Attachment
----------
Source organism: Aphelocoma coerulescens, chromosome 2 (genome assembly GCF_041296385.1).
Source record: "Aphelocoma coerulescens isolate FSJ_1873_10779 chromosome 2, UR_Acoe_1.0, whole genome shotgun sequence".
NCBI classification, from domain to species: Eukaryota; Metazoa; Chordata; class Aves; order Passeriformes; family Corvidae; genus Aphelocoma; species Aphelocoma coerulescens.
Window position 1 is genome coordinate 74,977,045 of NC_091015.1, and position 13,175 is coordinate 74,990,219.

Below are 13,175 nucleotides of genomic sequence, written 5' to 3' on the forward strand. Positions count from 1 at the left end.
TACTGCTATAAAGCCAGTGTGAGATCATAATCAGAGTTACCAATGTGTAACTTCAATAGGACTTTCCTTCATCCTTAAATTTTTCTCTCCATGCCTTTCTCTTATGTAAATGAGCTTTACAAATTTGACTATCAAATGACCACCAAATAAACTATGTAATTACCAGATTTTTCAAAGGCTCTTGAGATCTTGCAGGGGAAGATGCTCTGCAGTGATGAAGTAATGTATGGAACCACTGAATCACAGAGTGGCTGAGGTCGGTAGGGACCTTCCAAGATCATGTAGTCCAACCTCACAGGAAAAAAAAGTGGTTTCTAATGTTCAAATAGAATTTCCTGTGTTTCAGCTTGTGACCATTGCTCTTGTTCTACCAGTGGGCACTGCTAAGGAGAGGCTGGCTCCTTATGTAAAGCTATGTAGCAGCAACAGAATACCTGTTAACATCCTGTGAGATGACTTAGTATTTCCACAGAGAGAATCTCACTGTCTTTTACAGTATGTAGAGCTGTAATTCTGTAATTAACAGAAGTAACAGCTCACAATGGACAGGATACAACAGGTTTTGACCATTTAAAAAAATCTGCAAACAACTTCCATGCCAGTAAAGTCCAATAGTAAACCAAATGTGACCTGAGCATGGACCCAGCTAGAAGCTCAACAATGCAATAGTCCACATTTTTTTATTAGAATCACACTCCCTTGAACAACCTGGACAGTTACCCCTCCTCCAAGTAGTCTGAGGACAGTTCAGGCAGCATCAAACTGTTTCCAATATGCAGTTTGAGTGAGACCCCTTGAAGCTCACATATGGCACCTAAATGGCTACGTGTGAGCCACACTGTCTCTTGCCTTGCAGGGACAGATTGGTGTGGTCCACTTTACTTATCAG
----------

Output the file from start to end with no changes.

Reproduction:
Source organism: Aphelocoma coerulescens, chromosome 2 (genome assembly GCF_041296385.1).
Source record: "Aphelocoma coerulescens isolate FSJ_1873_10779 chromosome 2, UR_Acoe_1.0, whole genome shotgun sequence".
NCBI classification, from domain to species: Eukaryota; Metazoa; Chordata; class Aves; order Passeriformes; family Corvidae; genus Aphelocoma; species Aphelocoma coerulescens.
Window position 1 is genome coordinate 74,977,045 of NC_091015.1, and position 13,175 is coordinate 74,990,219.

Below are 13,175 nucleotides of genomic sequence, written 5' to 3' on the forward strand. Positions count from 1 at the left end.
TACTGCTATAAAGCCAGTGTGAGATCATAATCAGAGTTACCAATGTGTAACTTCAATAGGACTTTCCTTCATCCTTAAATTTTTCTCTCCATGCCTTTCTCTTATGTAAATGAGCTTTACAAATTTGACTATCAAATGACCACCAAATAAACTATGTAATTACCAGATTTTTCAAAGGCTCTTGAGATCTTGCAGGGGAAGATGCTCTGCAGTGATGAAGTAATGTATGGAACCACTGAATCACAGAGTGGCTGAGGTCGGTAGGGACCTTCCAAGATCATGTAGTCCAACCTCACAGGAAAAAAAAGTGGTTTCTAATGTTCAAATAGAATTTCCTGTGTTTCAGCTTGTGACCATTGCTCTTGTTCTACCAGTGGGCACTGCTAAGGAGAGGCTGGCTCCTTATGTAAAGCTATGTAGCAGCAACAGAATACCTGTTAACATCCTGTGAGATGACTTAGTATTTCCACAGAGAGAATCTCACTGTCTTTTACAGTATGTAGAGCTGTAATTCTGTAATTAACAGAAGTAACAGCTCACAATGGACAGGATACAACAGGTTTTGACCATTTAAAAAAATCTGCAAACAACTTCCATGCCAGTAAAGTCCAATAGTAAACCAAATGTGACCTGAGCATGGACCCAGCTAGAAGCTCAACAATGCAATAGTCCACATTTTTTTATTAGAATCACACTCCCTTGAACAACCTGGACAGTTACCCCTCCTCCAAGTAGTCTGAGGACAGTTCAGGCAGCATCAAACTGTTTCCAATATGCAGTTTGAGTGAGACCCCTTGAAGCTCACATATGGCACCTAAATGGCTACGTGTGAGCCACACTGTCTCTTGCCTTGCAGGGACAGATTGGTGTGGTCCACTTTACTTATCAG